It is a stretch, but the last part of Sweet Black Angel has an "island sound", at least - with the marimbas and the groove there. It's not pure reggae, though
Here's a post I wrote about this song some years ago.
On Exile On Main Street we are literally spoilt for choice for exceptional songs and Sweet Black Angel is certainly one of them.
For starters they have created here an original music form – part country blues, part calypso, part hillbilly folk – that is quite unique. Usually you can tell right away who or what has inspired a Stones’ song but this is most definitely music of their own devising and a great example of the wonderful melting pot of primarily roots American music that is Exile On Main Street.
It’s also one of the most political songs the band have ever written – almost certainly Mick’s lyrics and this black consciousness inspired by his recent affair with Marsha Hunt.
Was there any need for the 'n' word in the song? I'm not so sure and I doubt whether, written today, Jagger would have used it. It certainly doesn't add any gravitas to the already controversial lyrics.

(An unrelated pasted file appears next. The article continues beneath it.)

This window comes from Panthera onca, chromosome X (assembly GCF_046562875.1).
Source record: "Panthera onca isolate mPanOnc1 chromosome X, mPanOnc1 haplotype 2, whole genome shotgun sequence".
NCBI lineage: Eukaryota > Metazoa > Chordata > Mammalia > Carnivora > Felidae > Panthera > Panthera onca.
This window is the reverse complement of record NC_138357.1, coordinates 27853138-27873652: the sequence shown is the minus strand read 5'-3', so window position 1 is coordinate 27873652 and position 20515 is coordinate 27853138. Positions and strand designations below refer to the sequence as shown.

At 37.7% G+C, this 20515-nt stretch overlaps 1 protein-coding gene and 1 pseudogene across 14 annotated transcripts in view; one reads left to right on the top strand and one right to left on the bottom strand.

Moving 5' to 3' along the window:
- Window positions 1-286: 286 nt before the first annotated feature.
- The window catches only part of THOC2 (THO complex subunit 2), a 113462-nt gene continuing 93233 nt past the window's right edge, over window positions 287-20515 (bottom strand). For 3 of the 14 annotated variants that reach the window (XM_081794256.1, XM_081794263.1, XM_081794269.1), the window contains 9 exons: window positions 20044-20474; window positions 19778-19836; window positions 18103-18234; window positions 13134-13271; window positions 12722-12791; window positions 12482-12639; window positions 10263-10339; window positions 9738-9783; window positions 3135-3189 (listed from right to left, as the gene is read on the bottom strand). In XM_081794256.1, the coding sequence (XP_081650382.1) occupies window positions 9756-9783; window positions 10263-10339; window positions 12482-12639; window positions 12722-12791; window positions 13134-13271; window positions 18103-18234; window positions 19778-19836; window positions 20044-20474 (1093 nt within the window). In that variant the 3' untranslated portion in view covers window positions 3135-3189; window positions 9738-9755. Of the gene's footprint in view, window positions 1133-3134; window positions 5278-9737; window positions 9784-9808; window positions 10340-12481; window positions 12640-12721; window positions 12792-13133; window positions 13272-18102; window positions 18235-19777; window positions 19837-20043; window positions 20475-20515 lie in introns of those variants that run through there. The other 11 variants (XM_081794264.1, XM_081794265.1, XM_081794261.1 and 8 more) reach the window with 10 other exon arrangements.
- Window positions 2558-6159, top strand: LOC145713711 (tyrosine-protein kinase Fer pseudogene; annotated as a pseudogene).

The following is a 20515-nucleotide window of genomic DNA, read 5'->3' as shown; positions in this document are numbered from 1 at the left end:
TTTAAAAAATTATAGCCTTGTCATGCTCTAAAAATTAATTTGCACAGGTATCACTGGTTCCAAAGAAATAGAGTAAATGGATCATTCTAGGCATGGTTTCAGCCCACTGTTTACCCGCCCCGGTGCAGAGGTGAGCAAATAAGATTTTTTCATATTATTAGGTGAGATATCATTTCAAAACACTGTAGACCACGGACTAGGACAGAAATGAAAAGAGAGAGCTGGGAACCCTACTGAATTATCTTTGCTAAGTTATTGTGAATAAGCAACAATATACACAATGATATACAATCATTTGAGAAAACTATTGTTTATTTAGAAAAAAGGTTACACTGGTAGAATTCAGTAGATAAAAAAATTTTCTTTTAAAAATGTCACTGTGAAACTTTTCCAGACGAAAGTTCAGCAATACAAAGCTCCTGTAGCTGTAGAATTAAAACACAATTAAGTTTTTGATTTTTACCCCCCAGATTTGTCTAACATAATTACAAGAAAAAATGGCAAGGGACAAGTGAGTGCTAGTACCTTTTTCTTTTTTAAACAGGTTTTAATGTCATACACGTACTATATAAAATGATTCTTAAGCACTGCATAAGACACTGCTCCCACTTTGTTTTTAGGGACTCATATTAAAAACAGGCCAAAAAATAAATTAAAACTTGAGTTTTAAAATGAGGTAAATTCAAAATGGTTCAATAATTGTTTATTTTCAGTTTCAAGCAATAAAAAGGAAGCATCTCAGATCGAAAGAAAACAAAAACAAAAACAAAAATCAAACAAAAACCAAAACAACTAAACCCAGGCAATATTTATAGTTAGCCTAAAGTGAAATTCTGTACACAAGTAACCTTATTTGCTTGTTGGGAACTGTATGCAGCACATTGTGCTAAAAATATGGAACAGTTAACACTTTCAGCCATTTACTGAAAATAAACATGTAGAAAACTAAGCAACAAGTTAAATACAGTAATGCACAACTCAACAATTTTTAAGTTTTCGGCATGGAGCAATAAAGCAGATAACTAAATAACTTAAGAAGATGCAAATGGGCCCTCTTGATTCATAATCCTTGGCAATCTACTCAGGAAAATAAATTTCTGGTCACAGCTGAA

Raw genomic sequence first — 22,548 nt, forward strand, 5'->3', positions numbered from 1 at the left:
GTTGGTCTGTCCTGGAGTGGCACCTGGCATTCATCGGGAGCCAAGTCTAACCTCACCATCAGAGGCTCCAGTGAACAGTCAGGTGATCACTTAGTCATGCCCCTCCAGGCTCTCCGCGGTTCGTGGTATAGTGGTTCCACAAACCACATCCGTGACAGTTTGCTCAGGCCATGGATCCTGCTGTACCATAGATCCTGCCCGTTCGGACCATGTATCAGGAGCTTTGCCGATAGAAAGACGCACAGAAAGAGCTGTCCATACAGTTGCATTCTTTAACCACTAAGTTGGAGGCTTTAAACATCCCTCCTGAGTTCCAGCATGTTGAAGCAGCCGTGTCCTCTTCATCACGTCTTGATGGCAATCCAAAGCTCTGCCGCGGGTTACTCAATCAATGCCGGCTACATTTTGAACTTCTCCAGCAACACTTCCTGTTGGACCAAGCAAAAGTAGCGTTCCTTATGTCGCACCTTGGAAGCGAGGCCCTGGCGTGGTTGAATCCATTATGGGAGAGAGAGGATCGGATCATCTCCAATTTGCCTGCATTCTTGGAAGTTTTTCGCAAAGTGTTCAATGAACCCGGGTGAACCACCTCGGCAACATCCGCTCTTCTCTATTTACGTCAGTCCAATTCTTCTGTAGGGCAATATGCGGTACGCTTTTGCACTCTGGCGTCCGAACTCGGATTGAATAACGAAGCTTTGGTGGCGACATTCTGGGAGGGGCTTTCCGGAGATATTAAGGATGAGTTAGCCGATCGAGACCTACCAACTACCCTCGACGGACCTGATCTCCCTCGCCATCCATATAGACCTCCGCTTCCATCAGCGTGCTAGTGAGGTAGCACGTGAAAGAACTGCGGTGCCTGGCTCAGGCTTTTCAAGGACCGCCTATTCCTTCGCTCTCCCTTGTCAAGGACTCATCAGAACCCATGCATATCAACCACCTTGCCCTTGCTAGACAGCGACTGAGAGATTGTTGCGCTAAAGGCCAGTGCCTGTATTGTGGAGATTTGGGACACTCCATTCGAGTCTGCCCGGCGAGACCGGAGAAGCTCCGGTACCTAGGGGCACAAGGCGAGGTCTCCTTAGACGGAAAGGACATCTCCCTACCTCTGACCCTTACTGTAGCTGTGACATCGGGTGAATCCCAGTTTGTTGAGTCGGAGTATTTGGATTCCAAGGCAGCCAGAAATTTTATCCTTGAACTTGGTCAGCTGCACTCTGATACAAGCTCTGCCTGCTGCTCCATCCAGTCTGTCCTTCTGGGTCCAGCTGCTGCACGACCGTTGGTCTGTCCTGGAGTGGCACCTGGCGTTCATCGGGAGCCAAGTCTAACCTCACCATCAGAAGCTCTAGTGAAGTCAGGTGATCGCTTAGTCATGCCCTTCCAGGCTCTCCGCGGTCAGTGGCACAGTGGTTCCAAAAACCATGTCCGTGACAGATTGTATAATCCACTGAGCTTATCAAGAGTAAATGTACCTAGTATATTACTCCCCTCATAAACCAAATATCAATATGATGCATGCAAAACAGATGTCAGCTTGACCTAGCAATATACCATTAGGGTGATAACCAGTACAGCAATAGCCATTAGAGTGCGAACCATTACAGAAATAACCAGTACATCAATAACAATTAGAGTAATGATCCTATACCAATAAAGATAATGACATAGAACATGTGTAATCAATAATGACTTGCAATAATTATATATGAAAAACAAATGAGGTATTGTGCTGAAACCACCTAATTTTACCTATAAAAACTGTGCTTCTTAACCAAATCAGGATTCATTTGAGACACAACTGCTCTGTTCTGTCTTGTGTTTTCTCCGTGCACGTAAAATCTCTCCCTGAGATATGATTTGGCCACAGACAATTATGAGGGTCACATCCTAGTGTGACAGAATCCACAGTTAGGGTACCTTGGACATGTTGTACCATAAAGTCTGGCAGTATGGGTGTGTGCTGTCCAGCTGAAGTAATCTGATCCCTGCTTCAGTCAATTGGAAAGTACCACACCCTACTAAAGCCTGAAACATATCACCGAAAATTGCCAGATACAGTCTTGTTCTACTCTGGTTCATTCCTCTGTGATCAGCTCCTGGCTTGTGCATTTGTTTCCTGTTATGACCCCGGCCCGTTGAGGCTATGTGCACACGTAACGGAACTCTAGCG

And despite the heaviness of the lyrics about the murder rap on black activist Angela Davis the music has an incredible warmth, like a campfire song with the sweetest sounding acoustic guitars, that amazing percussion including Mick’s harp playing, a jew’s harp, scraper and Charlie’s cowbell. You're immediately transported to another place - for me it's a backwoods Louisiana bayou with frogs croaking, crickets chirping and a jug of hooch being passed around in the sweet summer moonshine.
And then of course there’s Keith’s backup singing. I don’t think Keith was ever in better voice then on Exile, those high register harmonies are all over this album and here they lend the song a sweetness. And let’s not forget that beautiful, underlying marimba playing that comes in just towards the end played by Amyl Nitrate, otherwise known as Richard ‘Didymus’ Washington, from Dr John’s band.